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Pope Francis has struggled to reconcile his firm grip on the Catholic hierarchy and his defense of Church doctrine with his explicit openness to the development of undogmatic Catholic traditions.

Cardinal Reinhard Marx, Archbishop of Munich and Chairman of the German Bishops' Conference, celebrates the opening service of the conference at Fulda Cathedral, Germany, on Oct. 25, 2018

Cardinal Reinhard Marx, Archbishop of Munich and Chairman of the German Bishops’ Conference, celebrates the opening service of the conference at Fulda Cathedral, Germany, on Oct. 25, 2018
(ARNE DEDERT/DPA/AFP via Getty Images)

Individual Catholic churches – sometimes called “particular churches” – maintain their own bishops and leaders. These regional church leaders are generally expected to act autonomously and manage their own affairs without direct intervention from the Pope. However, Pope Francis has been quick to rhetorically slam would-be reformers who risk ignoring Rome’s central authority over doctrinal or governance changes.

The pope reinforced this tightrope walk in his message to German Catholics. The statement on the German synod quotes a passage from Pope Francis’ “Letter to the pilgrim people of God in Germany”, which states: “The universal Church lives in and from the particular Churches, just as the particular Churches live and prosper in and from the universal church. When they find themselves separated from the body of the Church, they weaken, rot, and die. Hence the need always to ensure that communion with the whole of the Church is alive and effective.”

The Bishop of Rome ended the message with an appeal to the “universal” nature of the Church and its need for worldwide cooperation – the term “Catholic” is Greek for “universal”.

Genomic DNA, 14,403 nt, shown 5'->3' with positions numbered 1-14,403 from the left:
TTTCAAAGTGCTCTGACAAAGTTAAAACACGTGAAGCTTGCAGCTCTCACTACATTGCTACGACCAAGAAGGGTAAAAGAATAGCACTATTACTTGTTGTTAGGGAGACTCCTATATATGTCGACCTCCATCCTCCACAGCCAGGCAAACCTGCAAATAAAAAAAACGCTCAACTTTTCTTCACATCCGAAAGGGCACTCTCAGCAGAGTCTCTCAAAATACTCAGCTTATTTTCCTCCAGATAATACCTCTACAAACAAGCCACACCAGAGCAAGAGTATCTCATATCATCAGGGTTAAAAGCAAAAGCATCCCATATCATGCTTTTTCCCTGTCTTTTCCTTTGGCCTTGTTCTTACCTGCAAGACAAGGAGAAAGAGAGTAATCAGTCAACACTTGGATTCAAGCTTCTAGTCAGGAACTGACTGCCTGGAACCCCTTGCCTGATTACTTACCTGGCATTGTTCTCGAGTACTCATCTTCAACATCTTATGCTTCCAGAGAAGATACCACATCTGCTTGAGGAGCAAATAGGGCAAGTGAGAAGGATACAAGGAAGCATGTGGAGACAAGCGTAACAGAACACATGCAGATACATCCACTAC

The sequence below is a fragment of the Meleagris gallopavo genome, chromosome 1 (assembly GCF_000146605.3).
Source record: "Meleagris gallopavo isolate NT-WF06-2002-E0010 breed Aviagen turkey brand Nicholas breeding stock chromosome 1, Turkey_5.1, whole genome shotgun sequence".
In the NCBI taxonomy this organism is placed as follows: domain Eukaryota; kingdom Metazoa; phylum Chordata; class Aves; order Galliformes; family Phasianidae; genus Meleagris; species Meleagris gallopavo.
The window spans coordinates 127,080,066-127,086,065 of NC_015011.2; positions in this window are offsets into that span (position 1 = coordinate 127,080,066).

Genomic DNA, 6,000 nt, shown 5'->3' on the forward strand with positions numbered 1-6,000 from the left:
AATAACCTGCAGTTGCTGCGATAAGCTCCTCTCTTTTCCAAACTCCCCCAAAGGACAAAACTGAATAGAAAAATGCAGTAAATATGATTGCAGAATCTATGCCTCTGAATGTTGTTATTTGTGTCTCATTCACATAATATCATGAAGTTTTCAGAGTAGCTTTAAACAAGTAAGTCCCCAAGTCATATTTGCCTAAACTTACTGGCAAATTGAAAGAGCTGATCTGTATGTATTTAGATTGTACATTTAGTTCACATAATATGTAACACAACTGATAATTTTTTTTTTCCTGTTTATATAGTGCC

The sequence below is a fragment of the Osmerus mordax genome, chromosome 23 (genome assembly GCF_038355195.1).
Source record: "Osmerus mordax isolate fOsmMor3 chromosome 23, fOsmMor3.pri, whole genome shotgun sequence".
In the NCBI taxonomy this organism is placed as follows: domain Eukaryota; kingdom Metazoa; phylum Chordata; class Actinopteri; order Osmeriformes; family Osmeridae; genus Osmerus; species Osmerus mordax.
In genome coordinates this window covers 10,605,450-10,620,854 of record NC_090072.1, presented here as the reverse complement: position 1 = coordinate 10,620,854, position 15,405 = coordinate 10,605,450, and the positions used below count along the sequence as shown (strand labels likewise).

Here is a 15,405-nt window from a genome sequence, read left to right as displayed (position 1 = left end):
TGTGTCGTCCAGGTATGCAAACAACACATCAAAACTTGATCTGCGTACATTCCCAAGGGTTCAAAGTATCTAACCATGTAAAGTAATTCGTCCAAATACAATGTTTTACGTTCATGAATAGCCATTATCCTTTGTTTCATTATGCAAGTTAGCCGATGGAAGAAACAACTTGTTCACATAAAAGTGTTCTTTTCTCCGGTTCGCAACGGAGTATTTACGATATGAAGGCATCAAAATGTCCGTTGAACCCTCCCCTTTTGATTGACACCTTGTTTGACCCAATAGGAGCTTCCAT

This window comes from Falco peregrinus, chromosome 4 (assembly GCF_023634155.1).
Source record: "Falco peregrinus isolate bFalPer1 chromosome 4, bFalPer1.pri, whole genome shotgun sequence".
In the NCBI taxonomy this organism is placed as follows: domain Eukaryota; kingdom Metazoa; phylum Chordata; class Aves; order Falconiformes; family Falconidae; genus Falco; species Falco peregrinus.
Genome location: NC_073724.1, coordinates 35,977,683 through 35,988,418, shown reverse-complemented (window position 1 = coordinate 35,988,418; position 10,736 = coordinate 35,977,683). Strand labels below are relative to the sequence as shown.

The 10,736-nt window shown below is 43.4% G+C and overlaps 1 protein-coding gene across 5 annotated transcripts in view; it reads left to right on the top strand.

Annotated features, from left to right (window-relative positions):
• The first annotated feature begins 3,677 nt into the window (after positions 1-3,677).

Pope Francis wrote: “It is therefore to be hoped that the proposals of the path of the particular Churches in Germany will converge with the synodal path of the universal Church, for mutual enrichment and witness to that unity with which the body of the Church proclaims its fidelity to Christ the Lord .”

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Pope Francis’ episcopal philosophy has become more complicated than ever as the leader, who was once widely regarded as a solid progressive, is harder to categorize.

The Pope recently chose to appoint women to the Dicastery of Bishops for the first time in history, including two religious sisters and the head of several Catholic women’s organizations. He was notable for urging mercy and compassion for gay, lesbian and transgender Catholics, declaring that they are all children of God and deserve respect. However, he has refused to support any form of gay marriage in the church, calling the institution a sacrament that cannot be changed.

Pope Francis has also refused to intervene in US politics, ignoring calls from members of the Catholic Church to specifically excommunicate President Biden and House Speaker Nancy Pelosi, both of whom claim to be Catholics despite being one support abortion policies.

The pope has slammed the president’s views as “incoherent” and told him to seek advice from his pastor, but he has hosted both Biden and Pelosi at the Vatican on numerous occasions.